Was it implemented only on a computer or did you try to incorporate this into a robot and see how it would behave?

No, we didn’t implement it into a robot – this is for engineers to do.. What we usually do in our studies is we compare the performance of our model with the performance of a human participant. We give an image to our program and then we show the same image to a human, and we ask questions, like “Does this image have an object in it or does it not? How many objects does it have? Or does this image have more objects than that other image? Would you be able to classify this picture very quickly, maybe in a hundred milliseconds, in terms of its content? For example, is this a picture of the morning rush hour traffic? Or is this a picture of a classroom with students and teachers?” These are questions for both a human subject and a computer code.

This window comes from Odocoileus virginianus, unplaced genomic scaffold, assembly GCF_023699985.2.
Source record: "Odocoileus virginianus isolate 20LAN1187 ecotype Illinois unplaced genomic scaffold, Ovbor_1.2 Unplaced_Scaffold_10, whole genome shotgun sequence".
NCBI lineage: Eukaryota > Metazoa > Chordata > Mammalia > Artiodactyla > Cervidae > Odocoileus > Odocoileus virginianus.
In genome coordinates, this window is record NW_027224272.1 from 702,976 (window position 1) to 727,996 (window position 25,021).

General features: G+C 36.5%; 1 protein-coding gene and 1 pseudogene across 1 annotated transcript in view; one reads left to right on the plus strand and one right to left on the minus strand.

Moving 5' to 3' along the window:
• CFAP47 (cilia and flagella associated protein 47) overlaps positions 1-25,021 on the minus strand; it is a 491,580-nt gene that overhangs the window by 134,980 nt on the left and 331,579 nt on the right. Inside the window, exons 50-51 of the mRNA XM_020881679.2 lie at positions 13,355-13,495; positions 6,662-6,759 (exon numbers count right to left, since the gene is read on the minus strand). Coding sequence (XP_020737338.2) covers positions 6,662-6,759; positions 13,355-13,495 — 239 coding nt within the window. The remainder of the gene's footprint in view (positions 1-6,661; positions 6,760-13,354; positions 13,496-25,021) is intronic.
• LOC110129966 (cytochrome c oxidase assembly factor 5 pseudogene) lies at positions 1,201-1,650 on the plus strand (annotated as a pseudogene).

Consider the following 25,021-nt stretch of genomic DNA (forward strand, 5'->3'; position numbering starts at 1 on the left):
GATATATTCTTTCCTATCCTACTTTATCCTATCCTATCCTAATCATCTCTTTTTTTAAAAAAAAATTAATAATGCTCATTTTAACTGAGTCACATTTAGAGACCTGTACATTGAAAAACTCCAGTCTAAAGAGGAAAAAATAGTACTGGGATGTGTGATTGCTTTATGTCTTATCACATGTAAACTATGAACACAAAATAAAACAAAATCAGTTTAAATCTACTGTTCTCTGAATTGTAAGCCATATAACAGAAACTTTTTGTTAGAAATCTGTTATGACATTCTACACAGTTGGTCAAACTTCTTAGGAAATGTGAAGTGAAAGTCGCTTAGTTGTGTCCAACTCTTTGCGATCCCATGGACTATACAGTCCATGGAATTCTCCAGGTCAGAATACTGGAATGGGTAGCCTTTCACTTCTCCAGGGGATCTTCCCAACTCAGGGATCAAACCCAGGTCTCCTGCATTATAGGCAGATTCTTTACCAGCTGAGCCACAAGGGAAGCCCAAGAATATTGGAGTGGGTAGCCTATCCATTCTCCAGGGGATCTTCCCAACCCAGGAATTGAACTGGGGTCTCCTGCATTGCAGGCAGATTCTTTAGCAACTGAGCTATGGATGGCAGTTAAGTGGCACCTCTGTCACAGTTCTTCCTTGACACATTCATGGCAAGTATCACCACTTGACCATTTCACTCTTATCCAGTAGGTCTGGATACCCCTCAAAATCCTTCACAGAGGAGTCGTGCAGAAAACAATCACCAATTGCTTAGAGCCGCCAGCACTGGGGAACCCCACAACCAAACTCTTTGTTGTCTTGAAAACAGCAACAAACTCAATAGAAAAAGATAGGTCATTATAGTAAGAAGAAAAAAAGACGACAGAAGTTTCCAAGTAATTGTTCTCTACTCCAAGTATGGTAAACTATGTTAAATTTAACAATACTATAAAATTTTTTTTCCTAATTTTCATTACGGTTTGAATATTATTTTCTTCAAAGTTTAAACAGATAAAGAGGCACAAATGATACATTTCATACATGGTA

We believe that we have understood something about how the human vision works when our computer code performs about the same way as a human performs and makes the same errors. Not just the same number of errors, but the same type of errors. Thus we develop machine vision algorithms that are valuable not for their intrinsic machine vision power, but because they tell us something about how vision works in a human.

Switching to another aspect of your research: you already touched upon it, but could you please tell us more about this idea of a robot scientist and specifically about your recent development in this field?